Over the past three decades, organic light-emitting diodes (OLEDs) have attracted much attention due to their potential applications in displays and lighting. As promising candidates for lighting applications, OLEDs have several advantages compared with established light sources, such as incandescent bulbs, fluorescent tubes or inorganic LEDs: they are flat area emitters offering pleasant diffuse light perception, wide viewing angles, vivid colors, light and thin luminaires, and the possibility to be made transparent or to be processed on flexible substrates by low cost processing. At present, white OLEDs are capable of achieving a lifetime of more than 200 Khrs, the power efficiency of OLEDs has reached over 100 lm/W, and OLED luminaires are now available for domestic use. However, there is still a long way before we reach the goal of making OLED light sources with great lifetime and efficiency at low cost. In view of this, the potentially large market for OLEDs is driving both the academic and industrial community towards the development of new materials and advanced device manufacturing technologies.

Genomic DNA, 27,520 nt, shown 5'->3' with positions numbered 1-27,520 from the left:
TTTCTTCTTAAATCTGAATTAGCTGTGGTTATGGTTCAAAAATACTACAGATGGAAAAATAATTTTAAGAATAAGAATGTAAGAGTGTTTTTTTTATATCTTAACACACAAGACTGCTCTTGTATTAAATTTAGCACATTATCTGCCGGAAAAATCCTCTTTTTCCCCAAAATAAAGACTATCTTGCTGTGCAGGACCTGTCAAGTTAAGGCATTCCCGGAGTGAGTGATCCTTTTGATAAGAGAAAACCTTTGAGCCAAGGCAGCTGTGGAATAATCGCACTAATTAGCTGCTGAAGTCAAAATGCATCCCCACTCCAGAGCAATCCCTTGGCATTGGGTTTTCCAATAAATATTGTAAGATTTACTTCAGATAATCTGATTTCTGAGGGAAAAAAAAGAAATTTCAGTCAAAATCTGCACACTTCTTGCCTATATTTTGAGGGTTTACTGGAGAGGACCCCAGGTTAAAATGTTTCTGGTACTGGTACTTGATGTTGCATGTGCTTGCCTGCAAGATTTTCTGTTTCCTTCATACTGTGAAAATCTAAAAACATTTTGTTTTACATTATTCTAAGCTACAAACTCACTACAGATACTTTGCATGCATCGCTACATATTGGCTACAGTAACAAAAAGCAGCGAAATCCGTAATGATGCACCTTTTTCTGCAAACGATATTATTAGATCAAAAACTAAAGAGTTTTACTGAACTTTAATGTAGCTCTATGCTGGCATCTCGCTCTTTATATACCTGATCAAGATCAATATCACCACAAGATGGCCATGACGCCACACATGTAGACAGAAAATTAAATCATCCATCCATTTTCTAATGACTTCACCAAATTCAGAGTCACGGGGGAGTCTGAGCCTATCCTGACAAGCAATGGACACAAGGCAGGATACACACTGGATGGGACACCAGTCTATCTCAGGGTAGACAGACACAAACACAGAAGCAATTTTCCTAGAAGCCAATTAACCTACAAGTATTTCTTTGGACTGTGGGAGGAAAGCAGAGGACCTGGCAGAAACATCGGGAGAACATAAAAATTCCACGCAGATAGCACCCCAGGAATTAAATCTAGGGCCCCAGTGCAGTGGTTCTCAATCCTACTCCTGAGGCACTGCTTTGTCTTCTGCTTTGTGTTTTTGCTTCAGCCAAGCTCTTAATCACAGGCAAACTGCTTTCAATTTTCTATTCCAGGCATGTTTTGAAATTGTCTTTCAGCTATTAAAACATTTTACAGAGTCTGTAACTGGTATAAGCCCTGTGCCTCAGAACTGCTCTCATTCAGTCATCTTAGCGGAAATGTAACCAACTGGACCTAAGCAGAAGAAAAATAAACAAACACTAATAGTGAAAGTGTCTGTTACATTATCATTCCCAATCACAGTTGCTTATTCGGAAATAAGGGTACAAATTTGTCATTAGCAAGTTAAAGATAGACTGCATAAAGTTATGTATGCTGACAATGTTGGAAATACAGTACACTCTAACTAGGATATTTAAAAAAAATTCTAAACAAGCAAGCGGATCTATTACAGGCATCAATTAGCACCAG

We are inviting authors to contribute original research articles with a focus on OLED materials for lighting.
Potential topics include, but are not limited to:
- Developments of novel red, yellow, green, blue emitter materials (fluorescence, phosphorescence, thermally activated delayed fluorescence) for white OLEDs
- Development of high efficiency single-white polymers for white OLEDs
- Development of transport and matrix materials suitable for white OLEDs
- Emitter orientation
- Interconnect technologies (charge generation layers, interstack-electrodes)
- Substrates and electrodes for flexible devices
- Light outcoupling approaches through novel material design
- Materials for improved OLED stability
- Advanced material modelling for OLEDs